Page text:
We get some band practice tips from Tom Jackson as he discusses striking the right balance between being under-rehearsed and over-rehearsed with DM Blog’s Andre Calilhanna.
A lot of what we’ve posted from you deals with a big crowd and a larger venue, working a room and working the stage. I’m curious how you would recommend an artist transition and be effective in band rehearsals in a small space when he or she needs to translate it to a large space for a show.
It begins with understanding the concepts. It’s like a football team that has gone up to New York to practice before a playoff game and there’s five feet of snow on the ground, so they can’t go outdoors. They’ve got to go indoors, they don’t have a big field, they can’t do all the drills, but if they understand what they’re trying to accomplish and understand the concepts, adjustments can be made. Same thing with band rehearsal. The plan is in the person’s head.
So for example: you’re a guitar player, you’re going on to a big stage, you’ve got 45 minutes, and you’ve got five solos during the set. You’ve got to conceptually understand that your solos don’t sound the same, so they shouldn’t look the same or be done from the exact same spot on stage every time. So you talk through… “during this solo I’m going to run over to this side of the stage, even though I can’t do it now.” You mentally make a note to make that adjustment.
One of the bands I was in, we used to open for some major acts, in some small stages, which was the irony. Because we would play some pretty big spaces on our own, in secondary markets, but when we were given a small stage, I fought for every inch onstage and I scaled it. Where I might have had to run to one side of the stage, I now took a step to that side. I was achieving the same thing, changing the pressure on the audience, making the song look a little different, communicating with people on that side of the stage, and I made that adjustment because I understood the concepts. I didn’t have to think through it, we had been doing it so long, I knew what I was doing. If you’re just learning to do this, you have to talk through it and walk through it.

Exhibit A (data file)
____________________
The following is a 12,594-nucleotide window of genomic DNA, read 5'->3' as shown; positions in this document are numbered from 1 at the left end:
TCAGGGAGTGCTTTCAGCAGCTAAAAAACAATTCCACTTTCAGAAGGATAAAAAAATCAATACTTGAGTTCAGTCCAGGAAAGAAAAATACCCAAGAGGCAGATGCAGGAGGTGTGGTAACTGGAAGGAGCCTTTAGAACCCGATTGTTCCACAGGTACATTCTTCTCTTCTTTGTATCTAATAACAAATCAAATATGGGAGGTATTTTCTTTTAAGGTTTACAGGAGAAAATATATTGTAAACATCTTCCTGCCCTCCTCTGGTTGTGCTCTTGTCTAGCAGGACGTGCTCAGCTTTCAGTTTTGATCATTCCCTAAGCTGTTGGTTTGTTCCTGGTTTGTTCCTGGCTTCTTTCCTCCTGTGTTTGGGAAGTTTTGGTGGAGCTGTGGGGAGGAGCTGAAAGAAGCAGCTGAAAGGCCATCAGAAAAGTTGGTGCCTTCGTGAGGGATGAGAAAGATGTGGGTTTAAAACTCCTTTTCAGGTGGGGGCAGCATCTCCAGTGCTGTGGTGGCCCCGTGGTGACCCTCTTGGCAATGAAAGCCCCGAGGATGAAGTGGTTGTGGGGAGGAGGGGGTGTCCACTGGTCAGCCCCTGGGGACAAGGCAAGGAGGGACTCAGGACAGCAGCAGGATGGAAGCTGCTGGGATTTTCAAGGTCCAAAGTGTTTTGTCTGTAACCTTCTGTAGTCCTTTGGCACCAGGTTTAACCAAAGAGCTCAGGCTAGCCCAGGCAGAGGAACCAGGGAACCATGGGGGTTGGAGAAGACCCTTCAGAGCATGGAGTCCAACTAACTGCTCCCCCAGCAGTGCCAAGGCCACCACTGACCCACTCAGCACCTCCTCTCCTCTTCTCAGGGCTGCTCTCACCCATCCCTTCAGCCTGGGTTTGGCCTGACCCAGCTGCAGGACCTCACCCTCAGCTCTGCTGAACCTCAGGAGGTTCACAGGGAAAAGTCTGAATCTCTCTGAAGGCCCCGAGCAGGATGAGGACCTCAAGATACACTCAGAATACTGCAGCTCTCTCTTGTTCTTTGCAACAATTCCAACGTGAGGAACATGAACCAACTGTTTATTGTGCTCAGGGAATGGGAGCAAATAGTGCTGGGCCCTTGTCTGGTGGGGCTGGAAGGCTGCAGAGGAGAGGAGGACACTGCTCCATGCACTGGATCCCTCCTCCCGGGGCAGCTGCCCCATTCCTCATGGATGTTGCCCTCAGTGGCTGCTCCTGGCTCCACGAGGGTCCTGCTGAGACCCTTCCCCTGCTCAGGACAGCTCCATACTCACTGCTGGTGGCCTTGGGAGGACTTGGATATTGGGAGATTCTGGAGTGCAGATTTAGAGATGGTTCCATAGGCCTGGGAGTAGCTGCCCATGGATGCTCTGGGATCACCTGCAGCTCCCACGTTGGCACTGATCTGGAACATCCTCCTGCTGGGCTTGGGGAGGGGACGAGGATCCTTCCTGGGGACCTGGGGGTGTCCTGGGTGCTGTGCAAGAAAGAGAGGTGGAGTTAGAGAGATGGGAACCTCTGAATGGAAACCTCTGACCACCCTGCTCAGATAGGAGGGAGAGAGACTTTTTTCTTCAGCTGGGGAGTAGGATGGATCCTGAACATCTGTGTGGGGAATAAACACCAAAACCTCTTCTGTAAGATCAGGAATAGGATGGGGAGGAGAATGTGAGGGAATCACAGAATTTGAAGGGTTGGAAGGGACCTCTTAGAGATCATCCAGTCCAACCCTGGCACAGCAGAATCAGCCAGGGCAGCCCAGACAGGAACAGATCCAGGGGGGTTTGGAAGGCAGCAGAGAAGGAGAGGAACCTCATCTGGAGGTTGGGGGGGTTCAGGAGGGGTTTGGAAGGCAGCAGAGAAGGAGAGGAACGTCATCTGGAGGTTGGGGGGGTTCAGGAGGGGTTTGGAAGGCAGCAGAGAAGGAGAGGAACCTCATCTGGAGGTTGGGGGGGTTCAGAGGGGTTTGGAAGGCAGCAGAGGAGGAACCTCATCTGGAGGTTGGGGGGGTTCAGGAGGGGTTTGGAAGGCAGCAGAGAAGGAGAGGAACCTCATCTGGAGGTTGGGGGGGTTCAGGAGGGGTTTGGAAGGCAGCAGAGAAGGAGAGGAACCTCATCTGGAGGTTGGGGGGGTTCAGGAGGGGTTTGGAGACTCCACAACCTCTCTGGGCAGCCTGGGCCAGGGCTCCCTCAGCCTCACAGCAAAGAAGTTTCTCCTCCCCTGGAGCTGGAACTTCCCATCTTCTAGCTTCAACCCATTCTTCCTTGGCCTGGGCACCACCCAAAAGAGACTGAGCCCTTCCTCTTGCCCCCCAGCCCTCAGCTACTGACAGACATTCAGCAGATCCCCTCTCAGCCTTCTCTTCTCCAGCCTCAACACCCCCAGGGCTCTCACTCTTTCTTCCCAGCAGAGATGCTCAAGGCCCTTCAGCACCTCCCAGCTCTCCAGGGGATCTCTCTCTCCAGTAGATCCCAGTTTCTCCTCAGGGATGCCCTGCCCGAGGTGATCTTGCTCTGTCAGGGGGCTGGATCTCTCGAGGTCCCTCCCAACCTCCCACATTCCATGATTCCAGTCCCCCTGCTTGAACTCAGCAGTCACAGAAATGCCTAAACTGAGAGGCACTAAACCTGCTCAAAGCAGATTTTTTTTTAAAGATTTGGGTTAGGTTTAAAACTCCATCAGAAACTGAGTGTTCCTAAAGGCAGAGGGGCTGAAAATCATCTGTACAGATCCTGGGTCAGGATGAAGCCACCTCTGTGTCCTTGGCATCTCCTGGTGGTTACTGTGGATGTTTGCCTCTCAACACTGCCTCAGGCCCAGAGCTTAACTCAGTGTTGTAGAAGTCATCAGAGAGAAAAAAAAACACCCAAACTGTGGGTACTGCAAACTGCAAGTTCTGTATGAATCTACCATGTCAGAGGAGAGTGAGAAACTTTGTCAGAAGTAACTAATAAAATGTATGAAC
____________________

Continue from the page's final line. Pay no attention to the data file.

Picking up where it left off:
You talk about finding the moment, and working for hours on one song, deconstructing it, finding the places you can develop and expand. How do you avoid turning a spontaneous moment into something that’s pre-meditated, completely architected? How do you avoid this turning into a routine or just acting out the part?
When people come to me for band practice tips, one of the questions I get asked a lot is, “What’s too much rehearsal? We want to keep it spontaneous.” Well, spontaneous is one thing, and winging it is another. And most people wing it. They might do something special onstage, but it doesn’t make the difference it could, it doesn’t have the impact in most cases, because you as the front man might do one thing, but if the players onstage don’t support it, react the right way and do the right things, it doesn’t have the full impact. Its like the wide receiver changes his route but the quarterback doesn’t react and the play fails. It was a brilliant move, it was spontaneous, but it needs to happen together as a team.